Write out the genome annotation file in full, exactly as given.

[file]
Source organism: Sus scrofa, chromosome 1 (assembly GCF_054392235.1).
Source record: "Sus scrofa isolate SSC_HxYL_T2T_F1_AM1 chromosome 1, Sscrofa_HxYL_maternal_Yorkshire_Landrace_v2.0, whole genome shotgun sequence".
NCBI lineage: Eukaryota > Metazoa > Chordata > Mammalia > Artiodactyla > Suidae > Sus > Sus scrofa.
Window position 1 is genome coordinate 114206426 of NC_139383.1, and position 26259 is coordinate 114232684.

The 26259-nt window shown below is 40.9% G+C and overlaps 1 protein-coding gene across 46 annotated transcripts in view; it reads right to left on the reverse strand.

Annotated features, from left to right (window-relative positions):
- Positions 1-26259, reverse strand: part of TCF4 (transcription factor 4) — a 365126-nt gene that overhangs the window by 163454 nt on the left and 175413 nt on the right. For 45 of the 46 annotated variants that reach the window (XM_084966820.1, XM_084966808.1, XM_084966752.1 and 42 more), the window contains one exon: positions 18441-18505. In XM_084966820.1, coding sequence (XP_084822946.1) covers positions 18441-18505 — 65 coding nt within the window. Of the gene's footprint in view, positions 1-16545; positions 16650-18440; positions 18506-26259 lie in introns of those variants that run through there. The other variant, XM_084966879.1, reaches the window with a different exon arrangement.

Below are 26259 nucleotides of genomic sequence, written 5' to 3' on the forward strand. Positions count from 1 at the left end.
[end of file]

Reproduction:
Source organism: Sus scrofa, chromosome 1 (assembly GCF_054392235.1).
Source record: "Sus scrofa isolate SSC_HxYL_T2T_F1_AM1 chromosome 1, Sscrofa_HxYL_maternal_Yorkshire_Landrace_v2.0, whole genome shotgun sequence".
NCBI lineage: Eukaryota > Metazoa > Chordata > Mammalia > Artiodactyla > Suidae > Sus > Sus scrofa.
Window position 1 is genome coordinate 114206426 of NC_139383.1, and position 26259 is coordinate 114232684.

The 26259-nt window shown below is 40.9% G+C and overlaps 1 protein-coding gene across 46 annotated transcripts in view; it reads right to left on the reverse strand.

Annotated features, from left to right (window-relative positions):
- Positions 1-26259, reverse strand: part of TCF4 (transcription factor 4) — a 365126-nt gene that overhangs the window by 163454 nt on the left and 175413 nt on the right. For 45 of the 46 annotated variants that reach the window (XM_084966820.1, XM_084966808.1, XM_084966752.1 and 42 more), the window contains one exon: positions 18441-18505. In XM_084966820.1, coding sequence (XP_084822946.1) covers positions 18441-18505 — 65 coding nt within the window. Of the gene's footprint in view, positions 1-16545; positions 16650-18440; positions 18506-26259 lie in introns of those variants that run through there. The other variant, XM_084966879.1, reaches the window with a different exon arrangement.

Below are 26259 nucleotides of genomic sequence, written 5' to 3' on the forward strand. Positions count from 1 at the left end.